First, you can get a bellows (flexible accordion) and/or some extension tubes. These will let you push the lens farther away from the camera body. Extension tubes are rigid and tough; they only let you separate your body and lens in fixed increments. Bellows are delicate but they let you continuously control the lens distance from the body. How much magnification this extra extension will get you depends on the focal length of the lens. If you have a 1000mm lens that already needs its nodal point 1000mm from the sensor plane to focus at infinity, then a 50mm extension tube isn't going to be worth much. However, if you have a 50mm lens, then that same 50mm extension will take you all the way to 1:1.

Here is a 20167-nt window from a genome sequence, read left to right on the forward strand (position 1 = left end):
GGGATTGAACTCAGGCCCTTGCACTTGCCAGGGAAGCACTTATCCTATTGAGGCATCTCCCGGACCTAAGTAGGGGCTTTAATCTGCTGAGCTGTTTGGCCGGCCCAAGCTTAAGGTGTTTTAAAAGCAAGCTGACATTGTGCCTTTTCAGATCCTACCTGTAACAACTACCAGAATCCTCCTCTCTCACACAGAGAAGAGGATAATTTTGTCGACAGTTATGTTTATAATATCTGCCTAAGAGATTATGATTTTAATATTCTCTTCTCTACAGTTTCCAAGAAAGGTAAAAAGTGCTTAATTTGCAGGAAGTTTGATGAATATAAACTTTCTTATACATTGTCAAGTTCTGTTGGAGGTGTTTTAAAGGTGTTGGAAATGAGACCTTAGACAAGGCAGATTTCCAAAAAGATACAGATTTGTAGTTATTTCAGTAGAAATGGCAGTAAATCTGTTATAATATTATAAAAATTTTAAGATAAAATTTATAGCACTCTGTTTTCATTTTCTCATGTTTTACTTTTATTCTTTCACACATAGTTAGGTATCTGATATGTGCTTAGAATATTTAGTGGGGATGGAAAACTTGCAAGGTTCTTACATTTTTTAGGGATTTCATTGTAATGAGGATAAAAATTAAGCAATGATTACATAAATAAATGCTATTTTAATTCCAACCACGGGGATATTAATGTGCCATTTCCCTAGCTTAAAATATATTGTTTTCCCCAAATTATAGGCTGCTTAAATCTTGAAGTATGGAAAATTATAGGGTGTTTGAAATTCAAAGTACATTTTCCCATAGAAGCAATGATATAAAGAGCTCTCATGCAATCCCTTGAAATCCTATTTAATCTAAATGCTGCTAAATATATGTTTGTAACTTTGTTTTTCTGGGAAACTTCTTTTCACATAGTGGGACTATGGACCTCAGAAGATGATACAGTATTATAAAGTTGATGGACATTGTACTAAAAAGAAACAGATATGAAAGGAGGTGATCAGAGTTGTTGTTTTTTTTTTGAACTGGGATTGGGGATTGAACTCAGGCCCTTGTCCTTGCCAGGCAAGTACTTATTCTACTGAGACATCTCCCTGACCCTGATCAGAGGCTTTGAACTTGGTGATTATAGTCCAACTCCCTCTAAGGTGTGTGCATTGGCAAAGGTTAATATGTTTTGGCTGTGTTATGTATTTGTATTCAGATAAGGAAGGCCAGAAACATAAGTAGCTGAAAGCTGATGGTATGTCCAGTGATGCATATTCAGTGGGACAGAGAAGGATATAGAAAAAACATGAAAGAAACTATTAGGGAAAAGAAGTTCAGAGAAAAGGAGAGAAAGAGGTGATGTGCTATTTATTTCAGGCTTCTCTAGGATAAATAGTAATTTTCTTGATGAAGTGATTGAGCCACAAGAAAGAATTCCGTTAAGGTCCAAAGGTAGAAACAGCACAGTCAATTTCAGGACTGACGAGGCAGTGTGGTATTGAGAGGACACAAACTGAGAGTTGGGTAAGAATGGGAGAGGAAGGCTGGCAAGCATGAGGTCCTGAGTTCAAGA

Second, you probably want a "reversing ring" for your lenses so that you can turn the back element of the lens toward your subject. Why? Think about the normal way you use a lens. You are taking a picture of the Statue of Liberty. The Statue of Liberty is larger than 24x36mm. So you point the front element of the lens at the statue and the back element at the (smaller) sensor. Your lens is designed to work like this, taking the large and compressing it into the small. However, if you are working at 10:1, where the tip of a pine needle is going to take up a big portion of the frame, you want the lens to take the small and expand it into the large. So you want to just flip the lens around.